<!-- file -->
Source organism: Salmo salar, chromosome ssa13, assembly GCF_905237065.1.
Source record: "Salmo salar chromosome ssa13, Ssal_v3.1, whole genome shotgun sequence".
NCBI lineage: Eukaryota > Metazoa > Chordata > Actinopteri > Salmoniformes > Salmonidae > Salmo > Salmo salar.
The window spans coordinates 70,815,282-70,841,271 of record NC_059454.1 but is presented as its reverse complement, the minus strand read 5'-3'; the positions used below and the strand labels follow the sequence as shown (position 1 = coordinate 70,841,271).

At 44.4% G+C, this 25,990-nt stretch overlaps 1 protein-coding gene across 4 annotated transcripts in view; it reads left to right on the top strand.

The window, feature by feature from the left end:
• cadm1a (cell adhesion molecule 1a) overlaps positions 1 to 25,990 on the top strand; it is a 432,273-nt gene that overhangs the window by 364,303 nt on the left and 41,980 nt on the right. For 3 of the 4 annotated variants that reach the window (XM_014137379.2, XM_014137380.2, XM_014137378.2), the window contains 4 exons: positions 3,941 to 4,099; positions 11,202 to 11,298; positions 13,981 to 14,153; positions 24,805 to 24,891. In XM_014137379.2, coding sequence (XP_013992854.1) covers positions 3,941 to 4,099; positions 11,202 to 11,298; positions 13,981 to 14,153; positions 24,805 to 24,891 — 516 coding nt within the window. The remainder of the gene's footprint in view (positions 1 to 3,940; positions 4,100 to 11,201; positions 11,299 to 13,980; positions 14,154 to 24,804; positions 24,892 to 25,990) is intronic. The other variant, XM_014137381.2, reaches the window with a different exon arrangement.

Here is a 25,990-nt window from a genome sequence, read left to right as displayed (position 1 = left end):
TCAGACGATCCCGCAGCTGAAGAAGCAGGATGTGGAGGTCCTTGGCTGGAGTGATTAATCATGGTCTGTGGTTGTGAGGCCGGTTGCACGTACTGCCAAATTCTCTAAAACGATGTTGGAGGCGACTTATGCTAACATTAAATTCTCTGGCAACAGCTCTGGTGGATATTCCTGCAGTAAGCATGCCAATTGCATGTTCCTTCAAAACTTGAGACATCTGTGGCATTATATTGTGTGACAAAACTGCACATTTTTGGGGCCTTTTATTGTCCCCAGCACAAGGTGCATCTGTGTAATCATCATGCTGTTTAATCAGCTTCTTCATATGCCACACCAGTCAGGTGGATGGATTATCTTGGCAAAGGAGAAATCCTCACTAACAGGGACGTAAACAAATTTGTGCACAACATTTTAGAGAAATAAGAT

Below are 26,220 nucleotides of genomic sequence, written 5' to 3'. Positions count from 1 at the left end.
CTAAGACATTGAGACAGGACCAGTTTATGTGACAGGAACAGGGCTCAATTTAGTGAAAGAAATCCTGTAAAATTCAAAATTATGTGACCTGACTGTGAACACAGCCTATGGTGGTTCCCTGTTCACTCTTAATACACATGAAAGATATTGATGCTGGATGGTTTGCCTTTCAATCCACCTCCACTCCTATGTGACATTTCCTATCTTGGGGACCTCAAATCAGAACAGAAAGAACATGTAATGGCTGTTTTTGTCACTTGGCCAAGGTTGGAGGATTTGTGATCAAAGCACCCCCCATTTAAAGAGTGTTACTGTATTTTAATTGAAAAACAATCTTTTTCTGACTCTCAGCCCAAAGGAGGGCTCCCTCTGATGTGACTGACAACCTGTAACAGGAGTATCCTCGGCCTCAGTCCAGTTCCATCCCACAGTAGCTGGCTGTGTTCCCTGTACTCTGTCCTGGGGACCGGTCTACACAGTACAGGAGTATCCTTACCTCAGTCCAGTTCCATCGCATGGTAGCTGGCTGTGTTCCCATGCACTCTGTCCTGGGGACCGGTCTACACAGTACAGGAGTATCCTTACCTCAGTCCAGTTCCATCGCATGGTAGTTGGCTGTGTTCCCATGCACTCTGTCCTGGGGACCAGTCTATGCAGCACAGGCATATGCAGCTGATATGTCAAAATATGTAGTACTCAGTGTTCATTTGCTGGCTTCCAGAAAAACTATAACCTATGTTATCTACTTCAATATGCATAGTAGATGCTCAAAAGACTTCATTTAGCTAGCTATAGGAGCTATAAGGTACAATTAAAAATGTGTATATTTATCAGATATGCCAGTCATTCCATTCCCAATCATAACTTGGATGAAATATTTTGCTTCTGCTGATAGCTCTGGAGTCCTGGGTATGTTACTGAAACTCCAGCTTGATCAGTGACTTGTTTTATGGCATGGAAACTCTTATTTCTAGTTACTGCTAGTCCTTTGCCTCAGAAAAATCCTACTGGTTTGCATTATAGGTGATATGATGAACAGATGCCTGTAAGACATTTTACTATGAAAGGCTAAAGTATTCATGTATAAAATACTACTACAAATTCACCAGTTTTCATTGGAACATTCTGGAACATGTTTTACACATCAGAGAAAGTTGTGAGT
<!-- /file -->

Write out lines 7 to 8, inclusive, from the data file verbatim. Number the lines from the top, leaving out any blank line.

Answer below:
• cadm1a (cell adhesion molecule 1a) overlaps positions 1 to 25,990 on the top strand; it is a 432,273-nt gene that overhangs the window by 364,303 nt on the left and 41,980 nt on the right. For 3 of the 4 annotated variants that reach the window (XM_014137379.2, XM_014137380.2, XM_014137378.2), the window contains 4 exons: positions 3,941 to 4,099; positions 11,202 to 11,298; positions 13,981 to 14,153; positions 24,805 to 24,891. In XM_014137379.2, coding sequence (XP_013992854.1) covers positions 3,941 to 4,099; positions 11,202 to 11,298; positions 13,981 to 14,153; positions 24,805 to 24,891 — 516 coding nt within the window. The remainder of the gene's footprint in view (positions 1 to 3,940; positions 4,100 to 11,201; positions 11,299 to 13,980; positions 14,154 to 24,804; positions 24,892 to 25,990) is intronic. The other variant, XM_014137381.2, reaches the window with a different exon arrangement.

Here is a 25,990-nt window from a genome sequence, read left to right as displayed (position 1 = left end):